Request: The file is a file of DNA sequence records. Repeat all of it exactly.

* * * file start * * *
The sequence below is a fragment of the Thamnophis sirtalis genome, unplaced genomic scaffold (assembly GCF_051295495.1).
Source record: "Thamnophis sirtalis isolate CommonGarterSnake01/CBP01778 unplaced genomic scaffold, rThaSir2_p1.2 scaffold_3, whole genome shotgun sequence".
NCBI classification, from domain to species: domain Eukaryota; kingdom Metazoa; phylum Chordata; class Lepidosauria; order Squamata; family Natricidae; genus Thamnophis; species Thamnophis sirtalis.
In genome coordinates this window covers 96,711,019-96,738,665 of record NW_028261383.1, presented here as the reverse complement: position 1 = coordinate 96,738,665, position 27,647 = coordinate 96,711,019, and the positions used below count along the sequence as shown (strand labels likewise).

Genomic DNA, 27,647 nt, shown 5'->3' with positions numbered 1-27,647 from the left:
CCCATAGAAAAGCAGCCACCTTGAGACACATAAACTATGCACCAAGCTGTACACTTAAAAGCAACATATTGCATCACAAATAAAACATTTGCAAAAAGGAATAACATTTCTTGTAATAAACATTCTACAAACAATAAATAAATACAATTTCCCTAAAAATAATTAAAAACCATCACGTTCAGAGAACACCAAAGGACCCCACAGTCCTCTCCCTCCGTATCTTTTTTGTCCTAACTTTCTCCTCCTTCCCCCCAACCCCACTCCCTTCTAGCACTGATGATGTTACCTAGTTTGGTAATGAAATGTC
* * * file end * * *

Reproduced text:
The sequence below is a fragment of the Thamnophis sirtalis genome, unplaced genomic scaffold (assembly GCF_051295495.1).
Source record: "Thamnophis sirtalis isolate CommonGarterSnake01/CBP01778 unplaced genomic scaffold, rThaSir2_p1.2 scaffold_3, whole genome shotgun sequence".
NCBI classification, from domain to species: domain Eukaryota; kingdom Metazoa; phylum Chordata; class Lepidosauria; order Squamata; family Natricidae; genus Thamnophis; species Thamnophis sirtalis.
In genome coordinates this window covers 96,711,019-96,738,665 of record NW_028261383.1, presented here as the reverse complement: position 1 = coordinate 96,738,665, position 27,647 = coordinate 96,711,019, and the positions used below count along the sequence as shown (strand labels likewise).

Genomic DNA, 27,647 nt, shown 5'->3' with positions numbered 1-27,647 from the left:
CCCATAGAAAAGCAGCCACCTTGAGACACATAAACTATGCACCAAGCTGTACACTTAAAAGCAACATATTGCATCACAAATAAAACATTTGCAAAAAGGAATAACATTTCTTGTAATAAACATTCTACAAACAATAAATAAATACAATTTCCCTAAAAATAATTAAAAACCATCACGTTCAGAGAACACCAAAGGACCCCACAGTCCTCTCCCTCCGTATCTTTTTTGTCCTAACTTTCTCCTCCTTCCCCCCAACCCCACTCCCTTCTAGCACTGATGATGTTACCTAGTTTGGTAATGAAATGTC